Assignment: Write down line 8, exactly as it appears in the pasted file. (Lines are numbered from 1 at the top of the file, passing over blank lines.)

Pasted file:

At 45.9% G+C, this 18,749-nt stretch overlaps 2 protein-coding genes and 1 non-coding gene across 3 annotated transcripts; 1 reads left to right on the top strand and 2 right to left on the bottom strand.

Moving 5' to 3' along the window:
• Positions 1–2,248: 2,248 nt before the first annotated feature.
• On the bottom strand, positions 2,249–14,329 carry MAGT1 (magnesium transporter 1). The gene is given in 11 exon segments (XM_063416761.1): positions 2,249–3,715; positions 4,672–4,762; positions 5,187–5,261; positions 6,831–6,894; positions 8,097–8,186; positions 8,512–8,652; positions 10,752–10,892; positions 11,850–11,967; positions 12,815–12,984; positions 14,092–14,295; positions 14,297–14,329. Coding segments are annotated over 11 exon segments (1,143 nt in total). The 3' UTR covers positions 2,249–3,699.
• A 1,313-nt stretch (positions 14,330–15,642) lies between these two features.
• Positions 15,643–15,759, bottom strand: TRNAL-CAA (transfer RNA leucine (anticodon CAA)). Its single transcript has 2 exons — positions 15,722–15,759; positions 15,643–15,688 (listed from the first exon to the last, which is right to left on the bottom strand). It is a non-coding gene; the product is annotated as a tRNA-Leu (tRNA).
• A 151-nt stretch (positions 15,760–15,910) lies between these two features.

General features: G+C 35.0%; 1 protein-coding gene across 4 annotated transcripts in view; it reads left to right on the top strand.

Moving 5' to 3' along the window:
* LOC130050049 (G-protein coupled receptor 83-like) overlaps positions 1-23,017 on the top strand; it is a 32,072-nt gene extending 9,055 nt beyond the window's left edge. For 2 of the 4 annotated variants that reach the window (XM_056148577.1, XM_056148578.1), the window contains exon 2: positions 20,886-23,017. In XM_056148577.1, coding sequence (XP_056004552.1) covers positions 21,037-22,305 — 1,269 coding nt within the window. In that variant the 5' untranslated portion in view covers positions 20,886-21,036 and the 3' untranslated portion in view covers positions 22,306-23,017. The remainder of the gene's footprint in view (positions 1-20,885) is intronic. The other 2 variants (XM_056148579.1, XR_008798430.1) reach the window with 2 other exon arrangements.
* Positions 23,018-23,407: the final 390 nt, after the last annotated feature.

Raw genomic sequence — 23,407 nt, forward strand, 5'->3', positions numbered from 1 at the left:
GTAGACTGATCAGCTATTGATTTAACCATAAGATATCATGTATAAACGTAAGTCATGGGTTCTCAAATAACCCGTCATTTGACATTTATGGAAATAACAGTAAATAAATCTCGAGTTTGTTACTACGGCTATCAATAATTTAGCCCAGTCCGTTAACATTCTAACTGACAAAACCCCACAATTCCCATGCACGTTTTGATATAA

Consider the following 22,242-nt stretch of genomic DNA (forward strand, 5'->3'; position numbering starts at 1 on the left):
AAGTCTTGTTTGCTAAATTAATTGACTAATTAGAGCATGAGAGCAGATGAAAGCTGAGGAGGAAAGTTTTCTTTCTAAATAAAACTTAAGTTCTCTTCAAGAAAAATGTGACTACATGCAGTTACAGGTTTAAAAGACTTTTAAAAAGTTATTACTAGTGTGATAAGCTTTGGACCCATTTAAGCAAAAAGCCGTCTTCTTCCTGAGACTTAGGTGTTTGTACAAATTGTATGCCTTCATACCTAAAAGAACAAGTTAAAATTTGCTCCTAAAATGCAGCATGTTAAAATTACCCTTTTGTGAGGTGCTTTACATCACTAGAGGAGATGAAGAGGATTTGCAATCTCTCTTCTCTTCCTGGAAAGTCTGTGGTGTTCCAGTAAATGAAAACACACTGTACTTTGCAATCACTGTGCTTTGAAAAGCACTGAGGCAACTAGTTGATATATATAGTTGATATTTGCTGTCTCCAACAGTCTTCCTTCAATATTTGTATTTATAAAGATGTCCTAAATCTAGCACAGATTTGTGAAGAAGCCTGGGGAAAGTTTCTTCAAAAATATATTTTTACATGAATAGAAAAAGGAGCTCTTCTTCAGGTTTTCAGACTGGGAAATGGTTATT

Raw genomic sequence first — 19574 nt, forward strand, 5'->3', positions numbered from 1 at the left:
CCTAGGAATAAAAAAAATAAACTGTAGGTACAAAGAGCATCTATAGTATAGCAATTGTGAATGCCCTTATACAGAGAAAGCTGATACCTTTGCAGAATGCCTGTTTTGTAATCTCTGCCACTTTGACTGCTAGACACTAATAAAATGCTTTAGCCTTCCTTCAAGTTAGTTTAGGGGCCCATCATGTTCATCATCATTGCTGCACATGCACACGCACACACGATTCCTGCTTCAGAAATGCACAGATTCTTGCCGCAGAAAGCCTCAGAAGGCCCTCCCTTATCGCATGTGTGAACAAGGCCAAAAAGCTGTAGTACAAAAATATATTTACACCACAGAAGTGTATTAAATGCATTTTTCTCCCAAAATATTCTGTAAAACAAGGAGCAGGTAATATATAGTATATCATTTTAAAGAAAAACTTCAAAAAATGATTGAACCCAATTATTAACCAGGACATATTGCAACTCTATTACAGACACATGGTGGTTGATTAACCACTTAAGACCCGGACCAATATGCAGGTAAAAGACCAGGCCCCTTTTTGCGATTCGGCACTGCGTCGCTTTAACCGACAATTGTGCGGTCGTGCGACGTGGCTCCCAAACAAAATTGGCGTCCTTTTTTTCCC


General features: G+C 35.0%; 1 protein-coding gene across 4 annotated transcripts in view; it reads left to right on the top strand.